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G8 leaders vow to help Africa, but no big announcements

G8 leaders' focus on the Middle East crisis has lead to Africa's neglect, said ActionAid agency.

india Updated: Jul 18, 2006 13:55 IST

The select G8 group of the world's richest nations promised on Sunday to help build a peaceful and democratic Africa but disappointed aid agencies by announcing no big initiatives.

In a statement at their Summit in Russia's second city, the leaders pledged to pursue existing efforts to shore up democracy, support aid work, increase debt relief and help Africa achieve a fair trade balance.

"Our goals remain a democratic, prosperous and peaceful Africa," they said. "We will continue to give our full support to African efforts to secure this."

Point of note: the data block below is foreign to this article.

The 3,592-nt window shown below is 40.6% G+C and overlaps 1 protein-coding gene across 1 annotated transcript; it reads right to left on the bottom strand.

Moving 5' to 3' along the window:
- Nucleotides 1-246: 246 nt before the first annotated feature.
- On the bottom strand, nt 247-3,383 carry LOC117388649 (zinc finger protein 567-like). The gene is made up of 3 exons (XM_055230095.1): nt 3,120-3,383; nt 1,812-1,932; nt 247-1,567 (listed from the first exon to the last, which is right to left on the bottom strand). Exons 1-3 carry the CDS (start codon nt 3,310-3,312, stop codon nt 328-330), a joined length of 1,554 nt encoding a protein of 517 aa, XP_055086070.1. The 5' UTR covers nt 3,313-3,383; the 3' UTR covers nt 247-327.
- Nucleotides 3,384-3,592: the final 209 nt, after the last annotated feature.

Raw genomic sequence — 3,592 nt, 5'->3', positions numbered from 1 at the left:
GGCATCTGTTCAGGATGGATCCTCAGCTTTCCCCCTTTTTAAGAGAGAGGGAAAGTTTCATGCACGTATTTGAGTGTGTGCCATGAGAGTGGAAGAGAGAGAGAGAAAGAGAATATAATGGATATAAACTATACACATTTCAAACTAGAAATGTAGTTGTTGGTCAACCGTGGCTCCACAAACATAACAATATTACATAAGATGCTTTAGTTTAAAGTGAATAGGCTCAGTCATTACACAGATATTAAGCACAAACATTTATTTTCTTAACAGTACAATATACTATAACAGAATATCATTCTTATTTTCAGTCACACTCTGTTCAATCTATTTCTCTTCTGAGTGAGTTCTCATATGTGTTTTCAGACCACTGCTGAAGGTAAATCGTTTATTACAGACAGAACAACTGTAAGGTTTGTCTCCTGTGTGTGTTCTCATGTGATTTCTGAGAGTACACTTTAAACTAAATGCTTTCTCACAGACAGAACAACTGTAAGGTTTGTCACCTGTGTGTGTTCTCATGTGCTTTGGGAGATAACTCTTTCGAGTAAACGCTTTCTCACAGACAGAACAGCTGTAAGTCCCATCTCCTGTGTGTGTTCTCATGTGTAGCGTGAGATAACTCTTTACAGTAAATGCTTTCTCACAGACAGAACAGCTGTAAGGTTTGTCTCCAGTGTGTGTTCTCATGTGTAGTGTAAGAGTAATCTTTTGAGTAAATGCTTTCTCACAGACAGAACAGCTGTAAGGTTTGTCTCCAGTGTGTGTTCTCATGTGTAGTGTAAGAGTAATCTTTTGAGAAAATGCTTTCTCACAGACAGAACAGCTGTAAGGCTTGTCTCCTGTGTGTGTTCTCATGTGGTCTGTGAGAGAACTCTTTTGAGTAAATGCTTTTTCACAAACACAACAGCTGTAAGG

Matt Phillips, head of campaigns at the British charity Save the Children, said the pledge was not enough.

"The fact there have not been steps backward will be cold comfort for the 800 families in Africa who lost a child today because they couldn't afford a doctor's bill," he said.

"They have done enough to keep their toe in the water, but what they have not done is really put their backs into what is needed."

The statement by the G8 nations Britain, Canada, France, Germany, Italy, Japan, Russia and the United States reviewed the commitments made at last year's summit in Gleneagles, Scotland under the British presidency.

The G8 club said it had made "good progress" on debt relief and the fight against corruption and was working hard to deliver promises on access to clean water, education, infrastructure and in combatting infectious diseases.

In particular, it pointed to its support for African peacekeeping forces, notably in providing funding, military hardware and assistance to the African Union mission in Sudan's troubled Darfur region.

Moussa Faye, the Senegal director for the ActionAid agency, said G8 leaders focused on the raging Middle East crisis should not neglect Africa.

"Last year, the G8 reaped political capital from their pledges," he added. "But one year on, progress has been unacceptably patchy and slow."